I think, if good health is the number one  factor in aging gracefully, happiness is the second. Joy, laughter, love of life and living things, sharing thoughts, finding creative endeavors that last a life time are the most we can expect from life.

I think the happiest people in the world are those who woke up one morning when they were three and said, “I like to color, ” and the kid had a relative who gave him some color crayons and a coloring book, maybe even some blank pieces of scrap  paper and said, “Do it.” One of the happiest grown ups I know loves to color. He uses crayons, blank white typewriter paper, and when he’s finished with his creative work that makes him happy, he sets it out in the sun to bake which does surprising and wonderful things to the waxy  pigment. I guess you could call it sunshine art. He doesn’t sell it. He doesn’t care about money or being famous. He cares about coloring.

Don’t you think that’s nice?

I know another guy, big guy, big-boned, strong arms-he work as a carpenter & is not gay-who decided if he had to work the rest of his life for his bread, butter and board, he’d find something to do he really enjoyed doing. So he became a clown. Self made. Dressed up in silly homemade costumes. Once he went as Cupid, in pink tights and a tutu, to an engagement party and, of course, reaped a harvest of laughter.  Made tons of money that he cared little or nothing about. He tossed most of it away. Literally. Threw it out the window of his car as he drove through town laughing as people- little kids, old folks, men and women-chased the long green funny stuff as it drifted and floated like wayward leaves up and down the busy streets.

I think of Bhutan, hidden land of happiness, where they have an enlightened development policy of  Gross National Happiness.

“Our gross national product now is over 800 billion dollars a year, but that gross national product, if we judge the US by that, counts air pollution, and cigarette advertising, and ambulances to clear our highways of carnage. It counts special locks for our doors and jails for people who break them. it counts the destruction of the redwoods and the loss of our natural wonder in chaotic squall. it counts napalm, and it counts nuclear warheads, and armored cars for the police to fight the riots in our cities. it counts Whitman’s rifles and Speck’s knives and the television programs, which glorify violence in order to sell toys to our children. Yet, the gross national product does not allow for the health of our children, the quality of their education, or the joy of their play. It does not include the beauty of our poetry or the strength of our marriages, the intelligence of our public debate or the integrity of our public officials. it measures neither our compassion nor our devotion to our country. It measures everything, in short, except that which make life worthwhile.” Robert F. Kennedy, March 1968. We miss you, Bobby.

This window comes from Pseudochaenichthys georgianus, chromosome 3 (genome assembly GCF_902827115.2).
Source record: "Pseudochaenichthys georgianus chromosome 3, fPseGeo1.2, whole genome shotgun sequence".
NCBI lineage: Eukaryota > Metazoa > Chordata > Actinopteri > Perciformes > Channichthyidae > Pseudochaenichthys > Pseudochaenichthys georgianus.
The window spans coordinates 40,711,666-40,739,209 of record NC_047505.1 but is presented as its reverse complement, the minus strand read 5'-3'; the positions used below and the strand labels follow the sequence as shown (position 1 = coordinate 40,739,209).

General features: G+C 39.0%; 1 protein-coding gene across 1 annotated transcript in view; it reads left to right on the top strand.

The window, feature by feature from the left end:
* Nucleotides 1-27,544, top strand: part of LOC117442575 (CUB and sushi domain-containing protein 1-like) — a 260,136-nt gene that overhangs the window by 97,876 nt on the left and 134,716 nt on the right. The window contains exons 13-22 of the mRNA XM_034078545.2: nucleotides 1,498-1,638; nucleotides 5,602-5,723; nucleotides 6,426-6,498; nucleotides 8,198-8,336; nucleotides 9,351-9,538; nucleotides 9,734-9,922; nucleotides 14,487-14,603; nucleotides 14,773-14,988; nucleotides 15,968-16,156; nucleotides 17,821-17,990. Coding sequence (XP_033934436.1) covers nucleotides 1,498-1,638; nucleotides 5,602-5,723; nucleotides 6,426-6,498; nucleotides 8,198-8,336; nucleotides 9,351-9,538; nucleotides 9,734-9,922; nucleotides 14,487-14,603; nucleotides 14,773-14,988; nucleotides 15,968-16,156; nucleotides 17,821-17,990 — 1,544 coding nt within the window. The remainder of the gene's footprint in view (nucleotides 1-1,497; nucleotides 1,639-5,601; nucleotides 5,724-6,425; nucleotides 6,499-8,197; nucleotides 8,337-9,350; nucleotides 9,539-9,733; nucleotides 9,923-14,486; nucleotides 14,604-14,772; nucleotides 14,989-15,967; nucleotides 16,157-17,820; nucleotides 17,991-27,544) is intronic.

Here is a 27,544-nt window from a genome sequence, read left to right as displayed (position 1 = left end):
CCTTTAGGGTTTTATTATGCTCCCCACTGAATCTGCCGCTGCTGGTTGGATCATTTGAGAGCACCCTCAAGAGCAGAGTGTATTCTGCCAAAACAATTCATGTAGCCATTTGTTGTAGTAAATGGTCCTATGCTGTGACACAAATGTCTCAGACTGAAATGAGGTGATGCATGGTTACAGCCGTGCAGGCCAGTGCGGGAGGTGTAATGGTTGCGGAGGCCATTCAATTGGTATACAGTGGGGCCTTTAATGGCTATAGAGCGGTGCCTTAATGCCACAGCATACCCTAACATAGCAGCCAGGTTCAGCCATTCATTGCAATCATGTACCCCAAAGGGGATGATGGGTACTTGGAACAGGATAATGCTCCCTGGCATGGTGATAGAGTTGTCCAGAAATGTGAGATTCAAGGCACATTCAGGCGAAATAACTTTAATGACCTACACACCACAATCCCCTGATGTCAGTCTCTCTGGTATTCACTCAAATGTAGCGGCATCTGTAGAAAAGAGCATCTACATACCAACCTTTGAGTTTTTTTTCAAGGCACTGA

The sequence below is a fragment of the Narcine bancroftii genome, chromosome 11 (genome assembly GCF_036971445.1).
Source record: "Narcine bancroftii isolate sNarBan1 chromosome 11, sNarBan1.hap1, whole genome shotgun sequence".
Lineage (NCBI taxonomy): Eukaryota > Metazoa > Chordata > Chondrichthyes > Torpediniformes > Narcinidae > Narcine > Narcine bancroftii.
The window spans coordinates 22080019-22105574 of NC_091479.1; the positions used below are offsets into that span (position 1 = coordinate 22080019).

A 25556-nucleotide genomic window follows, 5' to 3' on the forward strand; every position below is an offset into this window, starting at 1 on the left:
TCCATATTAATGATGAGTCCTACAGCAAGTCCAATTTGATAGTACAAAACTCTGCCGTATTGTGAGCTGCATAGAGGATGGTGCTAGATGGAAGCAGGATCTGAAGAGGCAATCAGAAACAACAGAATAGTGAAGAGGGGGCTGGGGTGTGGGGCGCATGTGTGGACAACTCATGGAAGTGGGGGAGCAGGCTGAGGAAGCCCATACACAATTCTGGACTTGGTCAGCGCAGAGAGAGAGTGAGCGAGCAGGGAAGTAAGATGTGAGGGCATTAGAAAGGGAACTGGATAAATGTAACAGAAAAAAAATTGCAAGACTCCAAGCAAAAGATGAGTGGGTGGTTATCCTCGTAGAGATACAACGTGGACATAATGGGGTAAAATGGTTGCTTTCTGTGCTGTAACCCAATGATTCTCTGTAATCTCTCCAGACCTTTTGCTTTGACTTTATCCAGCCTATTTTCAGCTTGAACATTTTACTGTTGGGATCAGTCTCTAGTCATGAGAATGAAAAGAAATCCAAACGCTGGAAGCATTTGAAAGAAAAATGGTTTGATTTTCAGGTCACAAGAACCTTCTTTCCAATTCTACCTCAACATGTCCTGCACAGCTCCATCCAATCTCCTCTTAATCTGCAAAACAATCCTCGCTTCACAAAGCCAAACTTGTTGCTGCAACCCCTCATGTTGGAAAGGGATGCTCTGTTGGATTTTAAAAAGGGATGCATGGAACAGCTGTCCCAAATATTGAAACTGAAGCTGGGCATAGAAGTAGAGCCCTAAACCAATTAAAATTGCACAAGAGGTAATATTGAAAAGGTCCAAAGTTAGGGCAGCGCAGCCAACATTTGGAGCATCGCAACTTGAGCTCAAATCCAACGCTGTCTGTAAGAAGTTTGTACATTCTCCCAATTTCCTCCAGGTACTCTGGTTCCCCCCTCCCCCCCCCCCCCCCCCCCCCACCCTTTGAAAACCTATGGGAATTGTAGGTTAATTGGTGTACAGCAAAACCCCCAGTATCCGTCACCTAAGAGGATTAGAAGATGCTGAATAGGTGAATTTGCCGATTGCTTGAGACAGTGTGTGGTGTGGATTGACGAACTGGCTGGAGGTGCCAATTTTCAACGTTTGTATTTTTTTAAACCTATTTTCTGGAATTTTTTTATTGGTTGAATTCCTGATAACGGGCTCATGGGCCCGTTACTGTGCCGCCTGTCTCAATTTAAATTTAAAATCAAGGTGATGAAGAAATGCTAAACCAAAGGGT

Read a book. Take a walk in the rain. Talk to a dog. Pet a cat. Listen to the birdies sing. Paint. Dance down the aisles of the super market. Smell the flowers. Taste the wind. Find something simple-free-to be happy about today.


There are no comments on this post.

Leave a Reply

Fill in your details below or click an icon to log in:

WordPress.com Logo

You are commenting using your WordPress.com account. Log Out /  Change )

Twitter picture

You are commenting using your Twitter account. Log Out /  Change )

Facebook photo

You are commenting using your Facebook account. Log Out /  Change )

Connecting to %s

%d bloggers like this: